My sketchbook and paint kit, where I sat in front of the garden.
I sat on the grass and the plant was about eye level in a low bed. I clipped my sketchbook and the tiny paint kit onto a stiff peice of cardboard, then I could hold it in one hand. I used a waterbrush to paint and the tiny white bottle is water that I can squirt onto the pan for extra wetness, I also use it to wet my colors.
Close up of my kit and sketchbook.
Here it is a bit closer. The sketch of the bird was done from a dead wren that my husband’s cat killed. 🙁 I would usually like to do a study from it but just didn’t have time, so I traced it’s outline. Poor sweet little thing. Happily though, the wrens are nesting behind our house, under the seat of an old bicycle! We keep the cat well away from there!
Coming up soon, a post about an adventurous hike and some watercolors that were inspired by it. (it involves little mice!)
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I wrote this post way back in July, when it was sunny and warm, now here we are at the end of October! I still have new drawings and paintings to share, it’s just been more hectic than I expected! I’m still settling into this new life, trying to learn how to drive standard (badly!), finding a new accountant, and not being able to find some of my supplies because many things are still packed and stacked in plastic bins! But what has been most excellent is our walks near our home and a few trips to the Lake District. The greatest joy Gary and I share is our love of walking in the countryside. I’m overwhelmed with subject matter, it’s just finding time to sit and work.
So, on to my July post! Please click on the pictures to see them enlarged and clearer, enjoy!
(July 2015) I’m very lucky to have an ancient castle near where I live. I can go visit the site and walk around it, or view it from the fields.
Brown ink drawing of Edlingham Castle done in the field in April 2015.
I did this drawing in brown ink (Faber Castell Pitt pen) while standing in the field where only local villagers usually go, way back in April. It’s great to switch your mediums once in awhile when out painting. I think it’s great ‘brain training’ as you have to approach it in different ways, seeing shapes, values, lines, textures and measurements; and thinking what you will use to capture that.
As I am settling into my new studio space here in England, I am still re-organizing my ‘stuff’ and wanting to play with materials I’ve had packed for ages. One of those is charcoal, I haven’t really used it in a long time so lately I’ve been rediscovering it. Below I’ll show you how I did another small drawing of the castle en Plein Air or sitting in a field with my art kit.
Sometimes I set my stuff out on the ground, this is charcoal drawing supplies.
This shows my small backpack, a big lawn + leaf type garbage bag, Altoids tin with loose charcoal sticks and one plastic box with charcoal pencils, tortillions, brushes, sandpaper and eraser. I almost always stand when I work but today I had a small folding camp stool to sit on. The garbage bag is great for when you want to throw your backpack or kit on the ground and it’s all damp OR use it for sitting on.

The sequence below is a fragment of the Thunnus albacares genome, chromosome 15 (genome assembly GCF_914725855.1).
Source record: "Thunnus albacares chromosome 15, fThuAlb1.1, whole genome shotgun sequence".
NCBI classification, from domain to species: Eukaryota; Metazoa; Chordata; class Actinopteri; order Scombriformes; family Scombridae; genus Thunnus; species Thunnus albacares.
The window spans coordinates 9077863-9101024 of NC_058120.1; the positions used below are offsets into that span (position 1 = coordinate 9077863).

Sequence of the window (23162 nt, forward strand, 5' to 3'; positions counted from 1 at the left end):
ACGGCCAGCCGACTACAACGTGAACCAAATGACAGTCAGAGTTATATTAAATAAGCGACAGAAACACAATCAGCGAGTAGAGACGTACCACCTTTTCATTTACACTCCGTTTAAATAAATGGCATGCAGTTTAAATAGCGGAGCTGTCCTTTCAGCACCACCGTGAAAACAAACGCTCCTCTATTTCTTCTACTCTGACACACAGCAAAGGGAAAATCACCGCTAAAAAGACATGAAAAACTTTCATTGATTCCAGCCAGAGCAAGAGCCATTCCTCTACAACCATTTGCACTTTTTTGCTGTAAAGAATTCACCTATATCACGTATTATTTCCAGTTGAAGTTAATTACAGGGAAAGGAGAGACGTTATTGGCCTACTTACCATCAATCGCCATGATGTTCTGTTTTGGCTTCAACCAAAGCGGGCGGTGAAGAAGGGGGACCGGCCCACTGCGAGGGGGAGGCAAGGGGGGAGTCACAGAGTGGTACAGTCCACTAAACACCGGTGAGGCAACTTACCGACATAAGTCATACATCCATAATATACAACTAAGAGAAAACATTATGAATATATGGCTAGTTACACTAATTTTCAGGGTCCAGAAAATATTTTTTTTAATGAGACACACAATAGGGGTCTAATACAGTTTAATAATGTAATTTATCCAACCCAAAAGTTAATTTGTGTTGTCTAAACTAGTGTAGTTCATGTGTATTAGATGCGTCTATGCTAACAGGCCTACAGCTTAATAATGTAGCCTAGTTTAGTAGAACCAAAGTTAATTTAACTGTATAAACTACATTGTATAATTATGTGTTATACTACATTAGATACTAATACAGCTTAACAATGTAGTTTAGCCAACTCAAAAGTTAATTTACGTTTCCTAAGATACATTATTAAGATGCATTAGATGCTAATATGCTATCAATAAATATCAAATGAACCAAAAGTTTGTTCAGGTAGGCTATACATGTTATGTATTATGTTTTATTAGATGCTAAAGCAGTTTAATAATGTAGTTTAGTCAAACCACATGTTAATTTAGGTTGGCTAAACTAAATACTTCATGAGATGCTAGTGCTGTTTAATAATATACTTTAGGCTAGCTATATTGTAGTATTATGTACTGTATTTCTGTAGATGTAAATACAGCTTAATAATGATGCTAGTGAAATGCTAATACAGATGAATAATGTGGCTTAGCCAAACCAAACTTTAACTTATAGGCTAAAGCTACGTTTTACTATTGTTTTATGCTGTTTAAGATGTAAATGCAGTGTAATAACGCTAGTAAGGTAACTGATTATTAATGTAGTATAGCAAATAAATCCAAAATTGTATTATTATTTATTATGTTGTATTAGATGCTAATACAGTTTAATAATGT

Here’s part of my field kit for charcoals, good ‘ol Altoids tin.
And the ever popular ‘Altoids tin’, once used by me for watercolors but now I put my charcoal sticks in here. The rubber bands on the lid are holding a piece of paper towel and some cotton balls in place.
Here it is open and ready to use; I put the messy hard and soft sticks in here.
The base holds an assortment of soft vine and compressed charcoal sticks also a piece of chamois for blending and shading.
You can use the ‘messy’ charcoal powder in the tin to draw with a brush.
When I sharpen points on sandpaper I let the powder fall into this tin and then it’s great to pick up with brushes for shading. A great way to start your sketch with soft blocked in areas of value, using soft or stiff brushes.
Work in progress, my support is just the cardboard back of a sketchpad.
Above here it is almost finished, just a few touch ups and strengthening of darks and details to do.
Charcoal drawing of Edlingham Castle, July 2, 2015.
And it’s finished! I hope you enjoyed seeing some of my kit and how I worked. I’ll try to post more of those sketches I’ve done! Leave me comments below, I love to hear from you all.
And my other facebook page: Mary McAndrew Painting and Illustration
I’ve been meaning to post these pictures as I did them at the end of this winter. All of them were done outside while wearing mittens, so I was going to title the post something like that, but now that winter is gone I can’t bring myself to think about mittens! So, here’s a bunch of tiny sketches done at the end of winter, using my tiny square sketchpad.
Tiny sketch kit I keep in my winter ‘backyard coat’ pocket; I also keep a mechanical pencil and kneaded rubber eraser in it.
The baggie is sandwich sized and in it I keep a permanent ink pen, one mechanical pencil, a kneaded rubber eraser along and the homemade 4″ x 4″ sketchbook. This small size is great for winter because just capturing a small sketch on a freezing cold day is better than trying to do something bigger and your fingers fall off from the cold before you’re done! 😉 I also keep a few pages of printer paper at the back for notes or creative ideas for poems.